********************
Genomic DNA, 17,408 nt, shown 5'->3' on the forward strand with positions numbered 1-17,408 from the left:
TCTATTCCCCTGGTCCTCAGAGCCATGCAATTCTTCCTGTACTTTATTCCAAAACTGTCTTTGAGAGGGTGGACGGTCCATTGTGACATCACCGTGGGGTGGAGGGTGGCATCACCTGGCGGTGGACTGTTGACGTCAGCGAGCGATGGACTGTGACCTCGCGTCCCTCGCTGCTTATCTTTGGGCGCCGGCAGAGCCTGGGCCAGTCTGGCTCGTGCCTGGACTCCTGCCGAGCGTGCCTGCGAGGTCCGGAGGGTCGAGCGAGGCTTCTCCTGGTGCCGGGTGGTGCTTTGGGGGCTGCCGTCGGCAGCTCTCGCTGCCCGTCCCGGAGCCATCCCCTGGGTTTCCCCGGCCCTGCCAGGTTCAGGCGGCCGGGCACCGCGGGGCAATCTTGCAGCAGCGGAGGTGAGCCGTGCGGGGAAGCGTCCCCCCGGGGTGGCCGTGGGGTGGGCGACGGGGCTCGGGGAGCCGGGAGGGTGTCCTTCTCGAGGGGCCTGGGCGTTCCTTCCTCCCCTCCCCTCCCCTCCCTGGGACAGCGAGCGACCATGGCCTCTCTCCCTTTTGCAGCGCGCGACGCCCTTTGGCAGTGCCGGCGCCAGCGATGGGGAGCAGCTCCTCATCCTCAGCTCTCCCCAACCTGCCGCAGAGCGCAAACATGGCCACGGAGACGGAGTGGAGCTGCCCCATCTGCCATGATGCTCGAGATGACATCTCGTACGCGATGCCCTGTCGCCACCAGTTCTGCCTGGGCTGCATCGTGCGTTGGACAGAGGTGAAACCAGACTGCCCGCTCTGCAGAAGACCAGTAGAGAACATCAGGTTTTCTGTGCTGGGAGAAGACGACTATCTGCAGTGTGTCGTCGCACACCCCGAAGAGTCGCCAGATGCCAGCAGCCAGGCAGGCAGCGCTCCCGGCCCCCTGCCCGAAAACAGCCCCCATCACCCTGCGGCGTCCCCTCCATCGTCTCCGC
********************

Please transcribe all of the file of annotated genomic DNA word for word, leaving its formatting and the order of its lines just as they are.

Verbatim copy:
Genomic DNA, 17,408 nt, shown 5'->3' on the forward strand with positions numbered 1-17,408 from the left:
TCTATTCCCCTGGTCCTCAGAGCCATGCAATTCTTCCTGTACTTTATTCCAAAACTGTCTTTGAGAGGGTGGACGGTCCATTGTGACATCACCGTGGGGTGGAGGGTGGCATCACCTGGCGGTGGACTGTTGACGTCAGCGAGCGATGGACTGTGACCTCGCGTCCCTCGCTGCTTATCTTTGGGCGCCGGCAGAGCCTGGGCCAGTCTGGCTCGTGCCTGGACTCCTGCCGAGCGTGCCTGCGAGGTCCGGAGGGTCGAGCGAGGCTTCTCCTGGTGCCGGGTGGTGCTTTGGGGGCTGCCGTCGGCAGCTCTCGCTGCCCGTCCCGGAGCCATCCCCTGGGTTTCCCCGGCCCTGCCAGGTTCAGGCGGCCGGGCACCGCGGGGCAATCTTGCAGCAGCGGAGGTGAGCCGTGCGGGGAAGCGTCCCCCCGGGGTGGCCGTGGGGTGGGCGACGGGGCTCGGGGAGCCGGGAGGGTGTCCTTCTCGAGGGGCCTGGGCGTTCCTTCCTCCCCTCCCCTCCCCTCCCTGGGACAGCGAGCGACCATGGCCTCTCTCCCTTTTGCAGCGCGCGACGCCCTTTGGCAGTGCCGGCGCCAGCGATGGGGAGCAGCTCCTCATCCTCAGCTCTCCCCAACCTGCCGCAGAGCGCAAACATGGCCACGGAGACGGAGTGGAGCTGCCCCATCTGCCATGATGCTCGAGATGACATCTCGTACGCGATGCCCTGTCGCCACCAGTTCTGCCTGGGCTGCATCGTGCGTTGGACAGAGGTGAAACCAGACTGCCCGCTCTGCAGAAGACCAGTAGAGAACATCAGGTTTTCTGTGCTGGGAGAAGACGACTATCTGCAGTGTGTCGTCGCACACCCCGAAGAGTCGCCAGATGCCAGCAGCCAGGCAGGCAGCGCTCCCGGCCCCCTGCCCGAAAACAGCCCCCATCACCCTGCGGCGTCCCCTCCATCGTCTCCGC